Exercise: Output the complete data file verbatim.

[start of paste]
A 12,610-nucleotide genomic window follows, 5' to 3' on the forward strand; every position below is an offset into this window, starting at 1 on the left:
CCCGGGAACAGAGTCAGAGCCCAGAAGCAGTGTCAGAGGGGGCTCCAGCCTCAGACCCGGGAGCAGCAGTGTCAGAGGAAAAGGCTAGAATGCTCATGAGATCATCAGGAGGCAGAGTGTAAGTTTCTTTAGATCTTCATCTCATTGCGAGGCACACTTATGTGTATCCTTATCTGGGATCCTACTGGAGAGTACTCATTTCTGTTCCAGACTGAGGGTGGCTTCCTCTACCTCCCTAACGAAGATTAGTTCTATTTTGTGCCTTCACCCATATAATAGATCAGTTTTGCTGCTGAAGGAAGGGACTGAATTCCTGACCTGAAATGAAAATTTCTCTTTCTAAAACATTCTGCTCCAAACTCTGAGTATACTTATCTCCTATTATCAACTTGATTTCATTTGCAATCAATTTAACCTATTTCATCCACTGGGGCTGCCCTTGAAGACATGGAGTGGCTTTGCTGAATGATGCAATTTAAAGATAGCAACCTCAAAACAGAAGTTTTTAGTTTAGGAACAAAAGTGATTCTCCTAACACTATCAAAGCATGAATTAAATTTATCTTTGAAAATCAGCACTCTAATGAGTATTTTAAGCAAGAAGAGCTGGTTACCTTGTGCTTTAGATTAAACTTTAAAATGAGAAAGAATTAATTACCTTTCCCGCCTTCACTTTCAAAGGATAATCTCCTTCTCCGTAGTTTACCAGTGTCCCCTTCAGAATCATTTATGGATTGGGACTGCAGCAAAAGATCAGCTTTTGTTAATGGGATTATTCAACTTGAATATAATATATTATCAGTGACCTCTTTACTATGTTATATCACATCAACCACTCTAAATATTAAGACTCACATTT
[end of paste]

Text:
A 12,610-nucleotide genomic window follows, 5' to 3' on the forward strand; every position below is an offset into this window, starting at 1 on the left:
CCCGGGAACAGAGTCAGAGCCCAGAAGCAGTGTCAGAGGGGGCTCCAGCCTCAGACCCGGGAGCAGCAGTGTCAGAGGAAAAGGCTAGAATGCTCATGAGATCATCAGGAGGCAGAGTGTAAGTTTCTTTAGATCTTCATCTCATTGCGAGGCACACTTATGTGTATCCTTATCTGGGATCCTACTGGAGAGTACTCATTTCTGTTCCAGACTGAGGGTGGCTTCCTCTACCTCCCTAACGAAGATTAGTTCTATTTTGTGCCTTCACCCATATAATAGATCAGTTTTGCTGCTGAAGGAAGGGACTGAATTCCTGACCTGAAATGAAAATTTCTCTTTCTAAAACATTCTGCTCCAAACTCTGAGTATACTTATCTCCTATTATCAACTTGATTTCATTTGCAATCAATTTAACCTATTTCATCCACTGGGGCTGCCCTTGAAGACATGGAGTGGCTTTGCTGAATGATGCAATTTAAAGATAGCAACCTCAAAACAGAAGTTTTTAGTTTAGGAACAAAAGTGATTCTCCTAACACTATCAAAGCATGAATTAAATTTATCTTTGAAAATCAGCACTCTAATGAGTATTTTAAGCAAGAAGAGCTGGTTACCTTGTGCTTTAGATTAAACTTTAAAATGAGAAAGAATTAATTACCTTTCCCGCCTTCACTTTCAAAGGATAATCTCCTTCTCCGTAGTTTACCAGTGTCCCCTTCAGAATCATTTATGGATTGGGACTGCAGCAAAAGATCAGCTTTTGTTAATGGGATTATTCAACTTGAATATAATATATTATCAGTGACCTCTTTACTATGTTATATCACATCAACCACTCTAAATATTAAGACTCACATTT